MSS robotics team inspires younger kids through outreach

Students on Manitoulin Secondary School’s robotics team, Manitoulin Metal, prepare robot Sam for a demonstration at Little Current Public School.

by Maureen Strickland

LITTLE CURRENT—All you could hear at the Little Current Public School gym were “oohs and aaahs” from the fifth graders as Sam the Robot threw two large balls  into the air.

‘Sam’ is the robot built, programmed and operated by the Manitoulin Secondary School’s (MSS) Robotics Team, Manitoulin Metal.  Sam is about four feet tall and as Grade 8 student Taylor Goodfellow summarized, “Impressive!”

The team has been on a tour of all the elementary schools on the Island since May 18.  After the morning spent at Little Current Public School the tour ended at Assiginack Public School in the afternoon of May 27.

Outreach is one of the mandates of the Manitoulin Metal’s robotics team.

At each school, the MSS team welcomed classes from Grades 4 and up to learn about the robotics team and have a chance to interact with the robots.

Grade 9 student and robotics team member, Alexandra Wilson-Zegil, addressed Mr. Fessenden’s Grade 5 and Ms. Aelick’s Grade 8 class on Friday morning. Ms. Wilson-Zegil made sure to define STEM to the students–science, technology, engineering and math.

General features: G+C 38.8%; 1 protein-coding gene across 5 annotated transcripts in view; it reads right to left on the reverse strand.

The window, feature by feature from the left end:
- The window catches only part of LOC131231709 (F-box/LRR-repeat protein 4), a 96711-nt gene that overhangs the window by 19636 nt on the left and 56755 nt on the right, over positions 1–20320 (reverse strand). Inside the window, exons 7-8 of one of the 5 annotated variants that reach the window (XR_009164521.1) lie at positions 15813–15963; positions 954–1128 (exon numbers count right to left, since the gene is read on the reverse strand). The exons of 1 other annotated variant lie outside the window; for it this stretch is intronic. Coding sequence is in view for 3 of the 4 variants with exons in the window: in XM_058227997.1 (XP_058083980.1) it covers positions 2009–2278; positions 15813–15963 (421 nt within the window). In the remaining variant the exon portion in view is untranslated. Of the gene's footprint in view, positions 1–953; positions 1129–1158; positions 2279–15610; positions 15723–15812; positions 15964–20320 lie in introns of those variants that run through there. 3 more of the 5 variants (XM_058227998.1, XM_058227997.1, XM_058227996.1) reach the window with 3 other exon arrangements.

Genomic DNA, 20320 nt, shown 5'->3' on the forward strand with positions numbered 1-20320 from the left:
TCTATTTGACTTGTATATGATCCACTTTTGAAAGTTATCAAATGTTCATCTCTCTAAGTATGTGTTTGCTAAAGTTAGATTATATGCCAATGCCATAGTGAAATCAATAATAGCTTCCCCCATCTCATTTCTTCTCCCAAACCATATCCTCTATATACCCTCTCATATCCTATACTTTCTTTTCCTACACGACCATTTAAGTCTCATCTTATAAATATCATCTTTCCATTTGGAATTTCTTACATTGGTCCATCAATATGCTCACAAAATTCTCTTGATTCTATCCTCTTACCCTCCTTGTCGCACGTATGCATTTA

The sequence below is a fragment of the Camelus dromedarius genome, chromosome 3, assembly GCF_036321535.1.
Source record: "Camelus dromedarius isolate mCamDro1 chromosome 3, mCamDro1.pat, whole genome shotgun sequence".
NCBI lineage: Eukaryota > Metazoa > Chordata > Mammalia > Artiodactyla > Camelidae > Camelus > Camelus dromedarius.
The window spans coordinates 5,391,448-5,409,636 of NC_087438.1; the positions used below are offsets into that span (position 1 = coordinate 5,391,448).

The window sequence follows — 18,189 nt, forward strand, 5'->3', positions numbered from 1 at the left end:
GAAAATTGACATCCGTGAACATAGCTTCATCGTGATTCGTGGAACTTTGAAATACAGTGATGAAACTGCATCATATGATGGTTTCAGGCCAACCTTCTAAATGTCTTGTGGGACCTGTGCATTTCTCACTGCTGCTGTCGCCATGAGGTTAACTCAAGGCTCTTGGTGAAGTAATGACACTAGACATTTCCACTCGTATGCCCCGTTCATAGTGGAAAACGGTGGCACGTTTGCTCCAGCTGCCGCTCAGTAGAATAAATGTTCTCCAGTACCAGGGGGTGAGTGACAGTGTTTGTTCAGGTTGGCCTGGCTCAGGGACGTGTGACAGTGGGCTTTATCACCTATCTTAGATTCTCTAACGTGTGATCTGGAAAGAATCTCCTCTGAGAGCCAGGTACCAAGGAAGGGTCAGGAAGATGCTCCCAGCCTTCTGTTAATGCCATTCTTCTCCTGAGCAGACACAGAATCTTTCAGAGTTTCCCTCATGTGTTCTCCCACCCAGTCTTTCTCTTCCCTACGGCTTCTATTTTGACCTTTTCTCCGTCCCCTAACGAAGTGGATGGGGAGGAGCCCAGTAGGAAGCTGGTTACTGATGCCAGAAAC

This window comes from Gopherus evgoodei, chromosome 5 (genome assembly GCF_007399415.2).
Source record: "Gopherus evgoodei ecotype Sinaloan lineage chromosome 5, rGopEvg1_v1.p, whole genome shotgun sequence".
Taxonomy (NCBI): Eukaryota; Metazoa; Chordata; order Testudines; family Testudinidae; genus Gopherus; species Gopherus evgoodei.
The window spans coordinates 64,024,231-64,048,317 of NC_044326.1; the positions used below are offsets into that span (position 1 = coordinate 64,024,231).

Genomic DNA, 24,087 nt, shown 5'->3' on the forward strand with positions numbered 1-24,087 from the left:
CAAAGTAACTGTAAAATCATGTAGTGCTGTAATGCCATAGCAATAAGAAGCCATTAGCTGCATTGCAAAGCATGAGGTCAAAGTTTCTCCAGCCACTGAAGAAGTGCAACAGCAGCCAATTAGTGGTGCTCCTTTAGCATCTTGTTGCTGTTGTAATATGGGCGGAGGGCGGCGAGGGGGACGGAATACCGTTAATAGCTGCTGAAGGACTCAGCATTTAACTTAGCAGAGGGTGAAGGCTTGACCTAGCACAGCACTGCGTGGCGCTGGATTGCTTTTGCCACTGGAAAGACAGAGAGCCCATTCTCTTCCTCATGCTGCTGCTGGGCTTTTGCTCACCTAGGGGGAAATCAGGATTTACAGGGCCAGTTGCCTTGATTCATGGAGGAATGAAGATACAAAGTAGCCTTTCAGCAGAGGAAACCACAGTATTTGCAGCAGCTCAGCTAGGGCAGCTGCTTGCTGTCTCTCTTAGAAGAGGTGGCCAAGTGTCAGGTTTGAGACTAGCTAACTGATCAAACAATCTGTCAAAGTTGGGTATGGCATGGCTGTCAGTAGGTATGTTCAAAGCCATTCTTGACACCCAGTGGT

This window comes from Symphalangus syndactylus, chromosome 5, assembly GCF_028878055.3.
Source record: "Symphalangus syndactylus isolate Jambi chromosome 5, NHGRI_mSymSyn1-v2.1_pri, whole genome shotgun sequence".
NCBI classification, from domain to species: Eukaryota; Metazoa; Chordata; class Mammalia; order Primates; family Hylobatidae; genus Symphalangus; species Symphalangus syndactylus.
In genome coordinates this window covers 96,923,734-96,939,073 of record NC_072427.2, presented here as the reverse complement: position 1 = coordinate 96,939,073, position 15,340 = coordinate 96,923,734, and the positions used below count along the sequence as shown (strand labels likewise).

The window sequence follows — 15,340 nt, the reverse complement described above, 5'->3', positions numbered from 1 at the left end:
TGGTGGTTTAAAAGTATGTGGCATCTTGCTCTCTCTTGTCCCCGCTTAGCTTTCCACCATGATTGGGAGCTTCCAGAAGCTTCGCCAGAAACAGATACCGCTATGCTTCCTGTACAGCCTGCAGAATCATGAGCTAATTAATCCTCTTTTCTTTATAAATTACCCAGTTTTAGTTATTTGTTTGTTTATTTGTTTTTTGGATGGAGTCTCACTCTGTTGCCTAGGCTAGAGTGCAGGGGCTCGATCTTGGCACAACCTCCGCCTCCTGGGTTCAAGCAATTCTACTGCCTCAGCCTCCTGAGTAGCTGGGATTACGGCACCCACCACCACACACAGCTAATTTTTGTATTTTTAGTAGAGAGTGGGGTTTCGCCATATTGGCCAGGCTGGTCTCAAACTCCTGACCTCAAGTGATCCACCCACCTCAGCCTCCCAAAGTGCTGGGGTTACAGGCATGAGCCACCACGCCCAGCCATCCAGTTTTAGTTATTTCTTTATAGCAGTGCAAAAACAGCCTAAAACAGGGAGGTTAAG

According to Ms. Wilson-Zegil, the elementary school tour is, “really important to get them introduced to technology and STEM, especially coming from a rural area. Exposing the younger kids to this before high school encourages them to get involved in STEM.”

Then the fun part began at the interactive stations.

At one station, students used controls to get smaller robots (that looked a bit like blue bulldozers) to pick up rings and put them over a post. These robots were built earlier in the year by the MSS robotics team.

In the far corner of the gym another group, kneeling on the floor was busy building a robot out of Lego. Each class adds to the Lego robot, culminating in a school-built robot at the end of the two hour session.

And the biggest draw at the centre of the gym was playing catch with Sam.

Time flies when you are having this much fun and, all too quickly, it was time to gather the students for a group photo with Sam.

The students were left with a challenge to participate in the Manitoulin Metal’s Spring Design Challenge to create a robot that plants trees.  The challenge is for Grades K-12.  The deadline is June 10 and the details can be found at

Grade 8 teacher April Aelick summed up the importance of the outreach by Manitoulin Metal to her students who will be going to MSS in the fall. “It’s a connection. It shows them what is available beyond sports. It’s new and different and gets the students excited.”